In 2014, Mike and Marian Ilitch gave the biggest gift the Department has ever received: $8.5 million, a generous sum for one small corner of a large university.
Mike was born in 1929 and passed away in 2017. He was a once-in-a-generation entrepreneur and a champion for Detroit. Marian was the founder and remains the Chairwoman of Ilitch Holdings, Inc., whose website describes her as “a leading entrepreneur in the food, sports and entertainment industries [who] has been recognized as one of the most successful businesswomen in the country.”
Mike and Marian invested their family savings in 1959 to open the first Little Caesars store in Garden City, Michigan, a suburb of Detroit. That single mom-and-pop pizza shop grew into the third largest pizza chain in the world with stores in more than 27 countries and territories worldwide, including in each of the 50 U.S. states. The growth of Little Caesars helped Mike and Marian create other leading brands in the food, sports and entertainment industries.
The couple purchased the Detroit Red Wings in 1982. By 1997, the Red Wings won their first Stanley Cup in 42 years, and went on to win three more. Detroit became known as Hockeytown and brought a sense of pride to the area’s hockey fans and the community as a whole.
A summary of their lives and accomplishments is available here on the Ilitch Holdings website.
The Legacy of Their Gift
The fruits of their generous endowment included funding for the Smart Sensors and Integrated Microsystems (SSIM) Laboratory as it transitioned from the College of Engineering to the Department of Surgery. The result is a Department we are proud to call the Michael and Marian Ilitch Department of Surgery that is unique in the world in having its own state of the art bioengineering facility.
The funds continue to help to pay researcher salaries and purchase supplies, including supplies for SSIM’s Raman spectroscope, which is playing a significant role in achieving several key advances in our research into cancer and traumatic brain injury as well as in developing a patented advanced diagnostic device which is expected to be on the market in the next year. Other labs in our Department have applied funds from the gift to produce potential therapies for several aggressive forms of cancer.
These advances are described in brief lay language below.
A Test for Mild Traumatic Brain Injury in Sportspersons
An on-field test for concussion in a sportsperson will help prevent severe neurological problems later in life.
Concussions are inevitable on the sports field and on the battlefield. About 1 in 5 sports-persons and soldiers exposed to multiple mild concussions over a prolonged period will develop severe neurodegenerative disease later in life.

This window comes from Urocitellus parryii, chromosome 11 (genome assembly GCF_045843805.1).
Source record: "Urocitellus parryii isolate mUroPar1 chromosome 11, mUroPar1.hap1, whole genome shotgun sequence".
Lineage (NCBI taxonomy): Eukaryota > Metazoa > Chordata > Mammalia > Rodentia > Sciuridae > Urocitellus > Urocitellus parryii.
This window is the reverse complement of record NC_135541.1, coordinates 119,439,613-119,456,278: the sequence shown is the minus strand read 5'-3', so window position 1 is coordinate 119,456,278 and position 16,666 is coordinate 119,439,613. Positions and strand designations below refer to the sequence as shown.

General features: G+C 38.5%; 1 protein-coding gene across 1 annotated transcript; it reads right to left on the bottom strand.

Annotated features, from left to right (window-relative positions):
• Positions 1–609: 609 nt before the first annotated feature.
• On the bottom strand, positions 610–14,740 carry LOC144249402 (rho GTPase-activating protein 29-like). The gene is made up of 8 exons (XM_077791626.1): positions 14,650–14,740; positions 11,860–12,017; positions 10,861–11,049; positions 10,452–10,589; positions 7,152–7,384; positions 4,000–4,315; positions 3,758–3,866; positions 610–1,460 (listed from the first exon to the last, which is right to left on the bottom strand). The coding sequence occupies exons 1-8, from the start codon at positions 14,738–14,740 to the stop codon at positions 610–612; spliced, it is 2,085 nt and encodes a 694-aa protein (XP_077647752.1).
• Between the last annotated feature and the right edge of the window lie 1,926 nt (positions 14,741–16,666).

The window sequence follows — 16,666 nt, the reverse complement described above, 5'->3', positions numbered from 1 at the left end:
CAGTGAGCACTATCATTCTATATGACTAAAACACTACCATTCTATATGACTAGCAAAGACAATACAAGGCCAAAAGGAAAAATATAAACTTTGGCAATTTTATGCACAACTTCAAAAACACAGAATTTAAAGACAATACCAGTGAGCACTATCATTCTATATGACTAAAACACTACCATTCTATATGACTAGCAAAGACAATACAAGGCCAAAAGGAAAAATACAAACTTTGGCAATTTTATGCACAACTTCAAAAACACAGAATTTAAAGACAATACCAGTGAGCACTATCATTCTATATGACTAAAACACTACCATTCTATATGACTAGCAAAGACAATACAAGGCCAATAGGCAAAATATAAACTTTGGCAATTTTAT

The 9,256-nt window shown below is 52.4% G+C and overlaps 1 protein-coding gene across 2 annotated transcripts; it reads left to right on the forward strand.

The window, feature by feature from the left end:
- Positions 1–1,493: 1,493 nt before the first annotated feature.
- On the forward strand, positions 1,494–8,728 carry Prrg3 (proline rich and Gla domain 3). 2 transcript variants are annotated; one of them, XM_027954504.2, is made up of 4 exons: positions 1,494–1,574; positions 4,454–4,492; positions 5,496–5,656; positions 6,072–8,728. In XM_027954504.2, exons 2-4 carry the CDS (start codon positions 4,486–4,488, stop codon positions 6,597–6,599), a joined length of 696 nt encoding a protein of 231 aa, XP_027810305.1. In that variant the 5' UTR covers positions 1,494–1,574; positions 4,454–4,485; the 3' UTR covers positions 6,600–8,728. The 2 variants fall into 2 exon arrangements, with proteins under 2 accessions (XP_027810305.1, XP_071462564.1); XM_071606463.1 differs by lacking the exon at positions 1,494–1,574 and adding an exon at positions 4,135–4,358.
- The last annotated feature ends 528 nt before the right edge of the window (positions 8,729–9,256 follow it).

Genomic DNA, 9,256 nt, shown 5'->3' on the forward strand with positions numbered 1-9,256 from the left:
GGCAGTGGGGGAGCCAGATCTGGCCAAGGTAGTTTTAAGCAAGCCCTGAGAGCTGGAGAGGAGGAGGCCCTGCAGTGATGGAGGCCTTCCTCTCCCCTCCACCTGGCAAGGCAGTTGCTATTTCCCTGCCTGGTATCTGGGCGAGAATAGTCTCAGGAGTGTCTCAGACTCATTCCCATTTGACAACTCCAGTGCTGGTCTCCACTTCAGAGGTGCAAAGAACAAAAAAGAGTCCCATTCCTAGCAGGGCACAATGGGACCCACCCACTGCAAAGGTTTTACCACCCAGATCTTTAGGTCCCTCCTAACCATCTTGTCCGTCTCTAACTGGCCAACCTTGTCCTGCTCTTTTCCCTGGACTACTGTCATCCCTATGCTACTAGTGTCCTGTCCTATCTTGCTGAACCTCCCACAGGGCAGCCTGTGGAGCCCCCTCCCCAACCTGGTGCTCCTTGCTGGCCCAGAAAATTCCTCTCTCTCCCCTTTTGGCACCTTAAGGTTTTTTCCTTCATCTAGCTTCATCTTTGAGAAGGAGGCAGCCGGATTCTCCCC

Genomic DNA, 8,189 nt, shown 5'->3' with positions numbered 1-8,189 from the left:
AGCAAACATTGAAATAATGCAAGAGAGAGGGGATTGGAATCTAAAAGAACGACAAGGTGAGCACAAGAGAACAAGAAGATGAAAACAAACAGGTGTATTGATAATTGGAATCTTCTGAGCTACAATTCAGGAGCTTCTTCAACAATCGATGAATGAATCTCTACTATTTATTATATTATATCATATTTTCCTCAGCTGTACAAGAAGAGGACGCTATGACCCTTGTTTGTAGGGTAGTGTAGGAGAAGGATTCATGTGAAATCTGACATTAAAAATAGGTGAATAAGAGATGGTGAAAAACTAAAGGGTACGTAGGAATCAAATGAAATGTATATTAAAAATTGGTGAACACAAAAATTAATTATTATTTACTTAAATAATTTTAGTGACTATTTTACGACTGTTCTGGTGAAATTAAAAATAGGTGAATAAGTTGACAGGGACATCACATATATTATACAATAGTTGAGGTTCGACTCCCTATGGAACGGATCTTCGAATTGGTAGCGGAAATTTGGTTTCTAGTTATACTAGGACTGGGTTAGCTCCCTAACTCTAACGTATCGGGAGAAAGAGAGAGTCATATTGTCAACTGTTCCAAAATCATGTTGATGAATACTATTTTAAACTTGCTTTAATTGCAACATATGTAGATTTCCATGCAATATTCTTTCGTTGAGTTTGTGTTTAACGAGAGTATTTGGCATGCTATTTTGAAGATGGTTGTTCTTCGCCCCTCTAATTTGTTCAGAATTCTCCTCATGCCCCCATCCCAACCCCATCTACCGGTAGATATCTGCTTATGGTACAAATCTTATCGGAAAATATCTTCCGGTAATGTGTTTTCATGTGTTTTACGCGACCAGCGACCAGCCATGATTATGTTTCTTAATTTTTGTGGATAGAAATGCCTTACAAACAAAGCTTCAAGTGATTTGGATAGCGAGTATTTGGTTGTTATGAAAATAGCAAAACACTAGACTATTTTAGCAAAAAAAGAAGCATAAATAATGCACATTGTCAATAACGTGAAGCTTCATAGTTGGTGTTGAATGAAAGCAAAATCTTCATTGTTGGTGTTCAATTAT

There is currently no objective test for detection of mild concussion. The Endowment has enabled Dr. Kiran Koya, a Research Associate in the Smart Sensors & Integrated Microsystems (SSIM) Labs of the Michael and Marian Ilitch Dept. of Surgery, to develop a test that uses Raman spectroscopy and deep learning (advanced artificial intelligence) to rapidly identify a blood-borne biomarker indicating the occurrence of concussion.
The test was successful in mice. Dr. Koya is now working with physicians to recruit concussive patients at Detroit Receiving Hospital and healthy volunteers for a human feasibility study. The goal is to enable team physicians and medics to diagnose concussion in sportspersons during a game and soldiers in battle.
Rapid Detection of Clostridium difficile Toxins
A new technology could save up to 30,000 lives a year in the United States alone from a common bacterium that is growing more aggressive.
Clostridium difficile infections (CDI) result in nearly 30,000 deaths and more than $6 billion in healthcare burden annually in the USA alone. Severe CDI is fatal even under intensive care, in less than a day. Dr. Koya and SSIM colleagues are working on a rapid test using Raman spectroscopy to identify CDI toxins in stool for mild and moderate CDI and in blood for severe CDI. This Ilitch Endowment-funded work was published in the Journal of Surgical Research in 2018 and a follow-up paper has been accepted for publication in the same journal the following year.
Identification of Canine Infections in Stool
A device that will instantly detect parasitic infections is almost ready to sell to veterinarians and, within 2-3 years, to doctors.
The eggs of dangerous intestinal parasites such as roundworms, hookworms, and whipworms can remain dormant in soil for years before infecting dogs, other animals, and humans. SSIM researchers have devised a Raman spectroscopy test to detect parasitic infections in canine feces. The result has been incorporated into a device called the Seraspec™ that is expected to be introduced to the veterinary market in 2019-2020 and for human use in 2021-22.
The Seraspec™ can detect almost any disease or pathogen provided its Raman spectroscopic signature is known. SSIM will continue the research to build a library of disease/pathogen signatures.
Immunotherapy for Breast and Ovarian Cancer
An immunotherapy for a deadly form of breast cancer has been granted a US patent and is being prepared for human clinical trials.
Dr. Cecilia Speyer’s lab develops compounds to target triple negative breast cancer (TNBC), an aggressive subtype of breast cancer with a high mortality rate. The Ilitch Endowment has helped her to develop a novel form of immunotherapy that stimulates the immune system to target and kill TNBC cells. It also has the potential also to eradicate cancer cells at metastatic sites distant from the tumor.